Historically, as an industry, growers have tried to use crop rotation, chemical rotation, and combine multiple modes of action and different groups of chemistry together to manage resistance, and extend the useful life of the chemicals to make them more effective for a longer period of time. A lot of that has been extremely successful, and many growers are able to avoid it. The biggest problem you can run into is when you have narrow crop rotation and very narrow chemical use — that’s when you’ll run into the most accelerated problems with resistance.
Unfortunately there are some weeds out there that have no chemical controls. That’s a different scenario altogether. You can include mechanical tools, but In this extreme scenario, your options become very limited.
But in the less extreme cases — (i.e. if the resistance is just starting to show up, or it’s not the entire field at risk) — then you have more tools at your advantage to try to keep things under control.
Crop rotation is the practice of planting different crops, one after the other, on the same plot of land in order to improve soil health, optimize nutrients in the soil, and combat pest and weed pressure. A simple crop rotation might involve two or three different crops, whereas a more complex rotation might involve more than a dozen different crops.
Since different crops have different needs and are vulnerable to different pests, if a grower plants the exact same crop in the same place every year, they continually host the same sets of insects and disease. Pests and other diseases know what they will be getting and they set up a permanent home there. Decreased diversity also selects for specific species of weeds. Qualities of crop types, including competitiveness, planting and harvest timing, herbicide options, days to maturity, along with many other factors will naturally select for specific weed species. When this happens, increasing levels of chemical fertilizers and pesticides become necessary to keep yields high while keeping bugs and disease to a minimum.
Crop rotation works by increasing biodiversity, and interrupting the lifecycle of pests, weeds, and other diseases.
Seed Control Unit
Mechanical tools, like Redekop’s seed control unit, provide another way to fight off resistance. The seed control unit is a flexible and cost-effective solution that has kill rates of greater than 98 percent.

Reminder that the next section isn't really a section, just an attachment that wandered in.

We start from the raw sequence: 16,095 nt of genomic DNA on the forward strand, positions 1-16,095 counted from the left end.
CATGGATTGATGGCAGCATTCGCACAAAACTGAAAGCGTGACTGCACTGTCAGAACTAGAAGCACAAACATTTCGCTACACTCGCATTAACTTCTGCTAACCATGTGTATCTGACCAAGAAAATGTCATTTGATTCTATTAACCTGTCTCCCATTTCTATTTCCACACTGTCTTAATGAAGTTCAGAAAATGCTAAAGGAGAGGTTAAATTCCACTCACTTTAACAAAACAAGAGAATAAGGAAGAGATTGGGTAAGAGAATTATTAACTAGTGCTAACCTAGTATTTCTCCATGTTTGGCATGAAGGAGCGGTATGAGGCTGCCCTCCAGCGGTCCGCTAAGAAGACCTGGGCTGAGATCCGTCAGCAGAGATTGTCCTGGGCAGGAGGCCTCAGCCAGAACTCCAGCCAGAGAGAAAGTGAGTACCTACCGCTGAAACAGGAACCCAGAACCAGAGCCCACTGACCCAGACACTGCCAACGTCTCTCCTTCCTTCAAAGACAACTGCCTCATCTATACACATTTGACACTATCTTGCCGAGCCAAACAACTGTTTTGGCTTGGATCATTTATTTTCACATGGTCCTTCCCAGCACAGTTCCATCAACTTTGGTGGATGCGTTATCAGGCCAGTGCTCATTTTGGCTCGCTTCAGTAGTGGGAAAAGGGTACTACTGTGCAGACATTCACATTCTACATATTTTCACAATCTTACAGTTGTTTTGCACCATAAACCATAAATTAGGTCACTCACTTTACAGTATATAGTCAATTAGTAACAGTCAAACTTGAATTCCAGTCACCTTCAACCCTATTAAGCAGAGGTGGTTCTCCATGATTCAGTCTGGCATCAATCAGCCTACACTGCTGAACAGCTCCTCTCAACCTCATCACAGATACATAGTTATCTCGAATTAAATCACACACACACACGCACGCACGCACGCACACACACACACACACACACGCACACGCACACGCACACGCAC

The unit works on any seed that can be physically harvested by killing the seed, and in turn reducing the weed bank and weed pressure in that field. The unit can also be easily turned on and off for growers who have low weed pressure or are dealing with a non-harvestable weed. Remember that the current crop becomes a weed next year! Some our the worst ‘weeds’ are glyph tolerant crops / rotations that are harder to control (eg. barley on wheat).
“We’re not going to cure a hundred percent of the resistant weed issues. But if we can do our job to reduce the weed pressure, we think that means the competitiveness of the crop is going to be higher, herbicides are exposed to a reduced weed population, resulting in an increased effectiveness of the chemistries that we’re using,” says Trevor Thiessen, president of Redekop Manufacturing. “It’s no different than someone trying to weed their lawn. The more weeds you have, the more challenging it is to get a good look at the lawn. So if you can pick out 80 percent of the weeds, the lawn can compete pretty well.”
The ultimate goal when it comes to managing crop chemical resistance is to combine and utilize multiple strategies. By combining crop rotation, multiple different chemistries, and mechanical tools like the seed control unit, you will have the best shot at reducing weed pressure and managing resistance.
“There are resistant weeds popping up all over the place in western Canada and the US and Europe and Australia. The key is staying ahead of it by using all these tools in our toolbox and being creative enough to not get in a spot where a resistant weed has taken over so completely that the fields are now unmanageable,” says Thiessen. “Now with harvest control tools, we’ve added another piece of the puzzle to help the grower increase his options.”
Preventing Crop Chemical Resistance
Total prevention is difficult — if you are using herbicides, you are applying a selection pressure for resistance. Using the strategies above for management can help delay the evolution of resistance, and if enough other strategies are used it could be a long-term delay.
That means using multiple strategies. ”The reality is that we’re always going to have weeds in our fields. They aren’t going to go away,” says Thiessen. “I think the things that we’re doing — crop rotation, using chemistries, and mixing it up and making sure we’re not cutting rates, and then the third piece is adding new tools like mechanical tools, like harvest control tools. Those are all things to help us with the prevention process as well.”